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Sunday, 14 February 2010

Amazon Kindle

It's not very often that you can evaluate a major purchase objectively. The very act of investing a couple of hundred quid in a single object tends to colour one's subsequent opinion of that object - almost as though your cash investment obligates you to love it. This is why we see the bizarre internet phenomenon of fanboism. Nothing stirs the blood worse than someone calling your hard-earned trinket a waste of money! I suffer from this myself to a certain extent, I suppose everyone does. So it was with some surprise that I found myself buying, and then subsequently hating, an Amazon Kindle.

I should give some background: last year I worked on a tough project. Really long hours, weekends, lots of pressure; but also lots of overtime pay. By about month five, I found myself resenting the time I lost, but also (amazingly) resenting the extra money I was getting in my wage slip. Almost as if the fiscal gain was an avatar for my stress. Of course, working resentfully on a Saturday morning and having a surplus of disposable income is a bad state of mind to browse Amazon in. Sure enough I found myself spending somewhat, shall we say, recklessly. A new TV. New speakers. A PS3 Slim. New phone. And, ultimately, an Amazon Kindle.

Now, I'd never expressed an interest in a Kindle before. Never even really knew much about them. But the announcement that Amazon were releasing an international version triggered some kind of lazy enthusiasm, and without giving it much thought at all, I ordered one. Didn't even really think about it till it arrived.

It was in this odd state of apathy that the Kindle and I began our strange relationship - a device I wasn't interested in, using a technology I had no previous opinion about, paid for with money that I wasn't really going to miss. A recipe for objectivity if ever there was one.

Okay, first thing - the Kindle is a lovely device. It might not seem like it from photos, and the QWERTY keyboard does like kind of clunky, but it is nonetheless attractive in a quirky kind of way. A bit like a sexy librarian - slim, trim and very pleasant to look at, but with a faint air of learning about it. The screen, e-ink as all good e-readers should be, is perfect to read on. It looks pretty much like paper (slightly greyer than outright white, but nice) and comes pre-printed with a quickstart instruction list - a list that some purchasers may find themselves looking for a loose corner to peel off so they can see the screen underneath, ahem.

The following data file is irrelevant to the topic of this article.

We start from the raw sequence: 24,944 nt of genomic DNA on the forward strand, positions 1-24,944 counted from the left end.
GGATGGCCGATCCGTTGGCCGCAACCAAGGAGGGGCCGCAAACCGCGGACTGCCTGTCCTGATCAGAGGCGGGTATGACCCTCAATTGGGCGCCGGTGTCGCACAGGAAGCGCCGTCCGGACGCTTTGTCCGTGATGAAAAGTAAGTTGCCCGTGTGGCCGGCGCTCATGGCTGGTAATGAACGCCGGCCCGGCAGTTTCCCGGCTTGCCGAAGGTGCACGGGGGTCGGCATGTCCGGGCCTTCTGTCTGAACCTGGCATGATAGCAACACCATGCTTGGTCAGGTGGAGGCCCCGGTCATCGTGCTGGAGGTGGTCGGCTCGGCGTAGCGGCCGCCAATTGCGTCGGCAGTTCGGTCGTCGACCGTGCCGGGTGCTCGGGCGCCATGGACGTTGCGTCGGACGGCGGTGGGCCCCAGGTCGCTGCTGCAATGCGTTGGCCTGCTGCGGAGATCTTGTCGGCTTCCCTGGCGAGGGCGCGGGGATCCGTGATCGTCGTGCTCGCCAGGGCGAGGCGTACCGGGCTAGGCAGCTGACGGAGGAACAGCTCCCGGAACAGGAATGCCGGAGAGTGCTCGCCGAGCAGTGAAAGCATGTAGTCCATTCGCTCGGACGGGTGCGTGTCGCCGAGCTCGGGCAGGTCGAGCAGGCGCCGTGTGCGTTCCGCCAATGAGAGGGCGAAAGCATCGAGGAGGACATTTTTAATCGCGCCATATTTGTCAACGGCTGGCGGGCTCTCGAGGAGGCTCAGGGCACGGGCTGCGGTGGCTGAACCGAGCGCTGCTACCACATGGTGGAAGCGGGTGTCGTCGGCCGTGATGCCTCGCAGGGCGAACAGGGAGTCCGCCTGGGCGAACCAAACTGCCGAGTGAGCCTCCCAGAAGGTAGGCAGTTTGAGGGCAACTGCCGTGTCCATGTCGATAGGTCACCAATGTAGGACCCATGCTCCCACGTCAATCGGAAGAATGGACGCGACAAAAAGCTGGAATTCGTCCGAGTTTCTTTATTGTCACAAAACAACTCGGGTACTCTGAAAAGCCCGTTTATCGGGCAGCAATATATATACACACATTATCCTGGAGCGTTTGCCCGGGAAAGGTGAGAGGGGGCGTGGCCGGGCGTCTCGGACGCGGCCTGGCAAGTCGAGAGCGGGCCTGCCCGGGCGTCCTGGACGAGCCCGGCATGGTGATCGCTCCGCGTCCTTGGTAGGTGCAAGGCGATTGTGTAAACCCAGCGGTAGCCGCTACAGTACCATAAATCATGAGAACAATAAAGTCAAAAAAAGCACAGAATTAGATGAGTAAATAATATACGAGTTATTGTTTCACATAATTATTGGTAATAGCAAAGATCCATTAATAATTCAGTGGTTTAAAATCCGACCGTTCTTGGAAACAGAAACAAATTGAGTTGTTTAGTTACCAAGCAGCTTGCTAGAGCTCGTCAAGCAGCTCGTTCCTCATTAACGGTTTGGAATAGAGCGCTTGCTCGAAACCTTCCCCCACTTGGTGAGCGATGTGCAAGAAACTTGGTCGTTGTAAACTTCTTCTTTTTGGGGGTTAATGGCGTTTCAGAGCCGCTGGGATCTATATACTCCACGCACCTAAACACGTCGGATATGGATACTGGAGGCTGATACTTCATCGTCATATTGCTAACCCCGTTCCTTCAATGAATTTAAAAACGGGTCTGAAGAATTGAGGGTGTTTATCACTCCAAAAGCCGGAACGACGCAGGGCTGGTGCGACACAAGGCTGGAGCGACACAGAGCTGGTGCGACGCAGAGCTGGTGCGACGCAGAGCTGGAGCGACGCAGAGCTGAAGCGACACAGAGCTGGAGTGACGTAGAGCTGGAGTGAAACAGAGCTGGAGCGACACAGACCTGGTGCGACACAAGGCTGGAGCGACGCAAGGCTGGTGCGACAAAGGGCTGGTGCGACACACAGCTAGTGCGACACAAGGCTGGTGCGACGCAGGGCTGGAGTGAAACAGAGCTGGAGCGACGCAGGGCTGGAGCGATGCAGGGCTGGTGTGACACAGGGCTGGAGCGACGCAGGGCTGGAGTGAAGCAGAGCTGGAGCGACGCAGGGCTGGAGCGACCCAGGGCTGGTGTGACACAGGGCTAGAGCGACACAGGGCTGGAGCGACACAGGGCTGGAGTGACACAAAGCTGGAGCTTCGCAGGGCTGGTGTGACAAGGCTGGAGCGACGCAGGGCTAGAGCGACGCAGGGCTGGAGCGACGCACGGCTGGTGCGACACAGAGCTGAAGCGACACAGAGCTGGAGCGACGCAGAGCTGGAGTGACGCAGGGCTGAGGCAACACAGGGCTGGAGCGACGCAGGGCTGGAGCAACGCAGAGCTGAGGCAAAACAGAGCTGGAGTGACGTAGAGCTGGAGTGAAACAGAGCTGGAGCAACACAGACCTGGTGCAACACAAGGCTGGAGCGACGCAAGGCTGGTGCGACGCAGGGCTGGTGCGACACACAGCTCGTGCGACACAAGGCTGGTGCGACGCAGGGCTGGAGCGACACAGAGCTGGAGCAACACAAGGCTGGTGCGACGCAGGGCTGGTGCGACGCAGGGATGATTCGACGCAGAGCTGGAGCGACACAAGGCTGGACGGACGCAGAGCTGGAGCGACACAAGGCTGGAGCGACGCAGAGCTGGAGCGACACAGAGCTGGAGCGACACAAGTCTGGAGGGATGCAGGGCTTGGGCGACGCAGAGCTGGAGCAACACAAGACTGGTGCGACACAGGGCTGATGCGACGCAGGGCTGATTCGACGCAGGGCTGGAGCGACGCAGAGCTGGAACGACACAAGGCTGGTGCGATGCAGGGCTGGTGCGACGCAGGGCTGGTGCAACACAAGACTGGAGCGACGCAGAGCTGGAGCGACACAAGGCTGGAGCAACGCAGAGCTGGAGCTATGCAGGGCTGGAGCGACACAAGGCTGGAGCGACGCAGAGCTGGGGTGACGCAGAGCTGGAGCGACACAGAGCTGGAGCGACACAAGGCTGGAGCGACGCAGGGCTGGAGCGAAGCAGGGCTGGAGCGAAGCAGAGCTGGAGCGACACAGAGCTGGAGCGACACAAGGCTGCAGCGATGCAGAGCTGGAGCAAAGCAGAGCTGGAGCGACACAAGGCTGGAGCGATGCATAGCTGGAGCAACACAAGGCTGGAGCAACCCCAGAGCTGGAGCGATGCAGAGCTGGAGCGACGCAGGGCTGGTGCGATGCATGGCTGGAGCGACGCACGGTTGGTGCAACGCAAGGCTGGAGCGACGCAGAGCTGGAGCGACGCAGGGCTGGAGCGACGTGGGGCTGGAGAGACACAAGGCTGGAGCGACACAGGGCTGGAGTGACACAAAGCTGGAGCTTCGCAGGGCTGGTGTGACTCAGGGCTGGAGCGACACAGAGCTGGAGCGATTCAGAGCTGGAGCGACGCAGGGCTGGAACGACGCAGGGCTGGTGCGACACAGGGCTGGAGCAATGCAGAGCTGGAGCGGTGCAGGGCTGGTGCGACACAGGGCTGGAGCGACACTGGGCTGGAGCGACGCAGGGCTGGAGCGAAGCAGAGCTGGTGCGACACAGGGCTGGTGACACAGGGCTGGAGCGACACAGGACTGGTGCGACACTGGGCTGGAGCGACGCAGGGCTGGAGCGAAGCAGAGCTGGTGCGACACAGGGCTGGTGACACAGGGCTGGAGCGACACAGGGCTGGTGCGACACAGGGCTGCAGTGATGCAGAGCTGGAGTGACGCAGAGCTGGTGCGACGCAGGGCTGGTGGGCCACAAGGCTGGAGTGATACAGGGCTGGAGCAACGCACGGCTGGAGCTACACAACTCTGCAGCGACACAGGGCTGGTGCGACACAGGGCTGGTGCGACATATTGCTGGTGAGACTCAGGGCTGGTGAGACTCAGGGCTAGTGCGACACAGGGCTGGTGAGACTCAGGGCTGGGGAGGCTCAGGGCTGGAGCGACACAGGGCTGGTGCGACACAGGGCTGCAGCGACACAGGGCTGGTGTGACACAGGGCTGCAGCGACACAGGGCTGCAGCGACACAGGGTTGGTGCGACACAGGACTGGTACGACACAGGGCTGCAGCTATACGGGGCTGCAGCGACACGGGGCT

It has built-in 3G and Amazon will thoughtfully pay for you to download books and (selected webpages) on a Sprint roaming tariff, no contract necessary. The wireless stuff is actually really cool and transparent. You can buy a book on the Amazon website on your computer and when you next pick up your Kindle it will be downloaded and ready to read. That said, as mentioned, Amazon will only let you view certain websites when not in the US - understandable given that they pay 35 cents per megabyte, but annoying given that they also won't let you download pictures for newspapers or magazines - text only in the UK unfortunately. A wifi option would have been nice.

Response is slow, as you'd expect with e-ink, but not massively so. You tend to notice the screen flash when you turn a page a lot at first, but soon get used to it. In fact, the flash of the screen seems to be exactly the same length of time it takes your eyes to go from bottom to top when starting a new page.